7.1 Example: Fractions

Problem Specification

The Fractions Puzzle consists in finding distinct nonzero digits such that the following equation holds:

{A\over{BC}} + 
{D\over{EF}} + 


We have a variable for every letter, similar as in the Send More Money Puzzle. Since the three fractions are symmetric, we can impose the order

{A\over{BC}} \ge
{D\over{EF}} \ge

From the order constraints we obtain the redundant constraints


The order constraints together with the redundant constraints reduce the size of the search tree by one order of magnitude.

Distribution Strategy

We distribute on the list of letters using the standard first-fail strategy.

proc {Fractions Root}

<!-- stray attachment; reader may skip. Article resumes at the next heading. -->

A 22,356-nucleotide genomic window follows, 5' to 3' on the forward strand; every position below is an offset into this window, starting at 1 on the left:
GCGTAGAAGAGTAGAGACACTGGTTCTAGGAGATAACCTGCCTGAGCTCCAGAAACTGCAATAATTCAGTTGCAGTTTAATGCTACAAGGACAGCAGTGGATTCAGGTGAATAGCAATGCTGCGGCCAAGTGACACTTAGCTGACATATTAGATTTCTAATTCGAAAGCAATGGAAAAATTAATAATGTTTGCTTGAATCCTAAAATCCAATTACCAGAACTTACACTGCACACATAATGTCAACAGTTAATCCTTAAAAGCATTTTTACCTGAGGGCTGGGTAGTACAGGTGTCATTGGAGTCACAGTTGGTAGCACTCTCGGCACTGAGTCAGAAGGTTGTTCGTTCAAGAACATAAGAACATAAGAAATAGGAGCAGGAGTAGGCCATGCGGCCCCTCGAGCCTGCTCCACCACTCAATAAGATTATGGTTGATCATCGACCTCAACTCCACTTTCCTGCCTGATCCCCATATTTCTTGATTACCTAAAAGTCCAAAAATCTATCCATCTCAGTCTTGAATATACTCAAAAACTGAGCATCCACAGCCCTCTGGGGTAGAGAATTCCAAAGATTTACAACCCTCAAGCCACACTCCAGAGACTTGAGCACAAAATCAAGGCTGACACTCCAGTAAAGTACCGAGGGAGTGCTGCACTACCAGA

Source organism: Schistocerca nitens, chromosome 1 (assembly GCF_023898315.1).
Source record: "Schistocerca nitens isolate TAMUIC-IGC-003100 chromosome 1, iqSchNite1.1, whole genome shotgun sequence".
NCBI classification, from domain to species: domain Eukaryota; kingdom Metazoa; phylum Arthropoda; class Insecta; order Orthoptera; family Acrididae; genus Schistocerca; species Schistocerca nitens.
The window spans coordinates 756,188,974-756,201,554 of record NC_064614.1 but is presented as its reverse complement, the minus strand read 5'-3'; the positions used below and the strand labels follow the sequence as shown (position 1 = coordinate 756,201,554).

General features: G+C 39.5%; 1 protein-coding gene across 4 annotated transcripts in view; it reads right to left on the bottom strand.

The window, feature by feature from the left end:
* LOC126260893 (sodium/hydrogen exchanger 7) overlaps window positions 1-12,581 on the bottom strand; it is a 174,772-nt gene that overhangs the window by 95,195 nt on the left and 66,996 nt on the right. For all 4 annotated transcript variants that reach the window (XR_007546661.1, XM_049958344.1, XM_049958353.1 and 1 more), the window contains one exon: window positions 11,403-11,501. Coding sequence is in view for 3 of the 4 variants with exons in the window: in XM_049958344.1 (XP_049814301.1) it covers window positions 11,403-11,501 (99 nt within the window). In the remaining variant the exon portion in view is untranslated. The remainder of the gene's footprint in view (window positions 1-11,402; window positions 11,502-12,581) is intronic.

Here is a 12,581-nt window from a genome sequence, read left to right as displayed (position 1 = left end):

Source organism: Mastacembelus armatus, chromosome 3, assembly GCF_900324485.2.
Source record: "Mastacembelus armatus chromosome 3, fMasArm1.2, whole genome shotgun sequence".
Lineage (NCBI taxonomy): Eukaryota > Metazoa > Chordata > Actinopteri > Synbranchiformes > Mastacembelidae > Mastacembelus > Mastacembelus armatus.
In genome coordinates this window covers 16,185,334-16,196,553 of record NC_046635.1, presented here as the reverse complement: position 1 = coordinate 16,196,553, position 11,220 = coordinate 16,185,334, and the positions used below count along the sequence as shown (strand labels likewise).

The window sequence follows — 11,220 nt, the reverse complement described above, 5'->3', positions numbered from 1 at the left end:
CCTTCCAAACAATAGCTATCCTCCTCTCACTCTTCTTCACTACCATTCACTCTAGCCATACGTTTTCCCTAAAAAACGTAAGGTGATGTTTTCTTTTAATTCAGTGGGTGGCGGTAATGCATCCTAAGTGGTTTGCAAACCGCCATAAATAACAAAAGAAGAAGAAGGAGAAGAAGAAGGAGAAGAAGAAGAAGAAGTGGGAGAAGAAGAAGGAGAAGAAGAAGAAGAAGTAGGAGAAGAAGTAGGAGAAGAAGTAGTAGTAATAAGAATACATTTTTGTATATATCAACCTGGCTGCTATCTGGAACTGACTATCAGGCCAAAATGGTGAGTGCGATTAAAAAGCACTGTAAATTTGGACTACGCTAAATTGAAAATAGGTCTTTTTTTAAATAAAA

sol(a:A b:B c:C d:D e:E f:F g:G h:H i:I) = Root
   BC = {FD.decl}
   EF = {FD.decl}
   HI = {FD.decl}
   Root ::: 1#9
   {FD.distinct Root}
   BC =: 10*+ C
   EF =: 10*+ F
   HI =: 10*+ I  
   A*EF*HI + D*BC*HI + G*BC*EF =: BC*EF*HI
   %% impose canonical order
   A*EF >=: D*BC     
   D*HI >=: G*EF
   %% redundant constraints
   3*>=: BC
   3*=<: HI
   {FD.distribute ff Root}

Figure 7.1: A script for the Fractions Puzzle.


The script in Figure 7.1 constrains its root variable to a record having a field for every letter. Since Oz has no finite domain propagators for fractions, we eliminate the fractions by multiplying with the denominators. For every denominator we introduce an auxiliary variable. Since a finite domain propagator starts its work only after all variables of the constraint implemented by the propagator are constrained to finite domains in the constraint store, the script constrains the auxiliary variables for the denominators to the maximal finite domain using the procedure FD.decl.

Christian Schulte and Gert Smolka
Version 1.4.0 (20080702)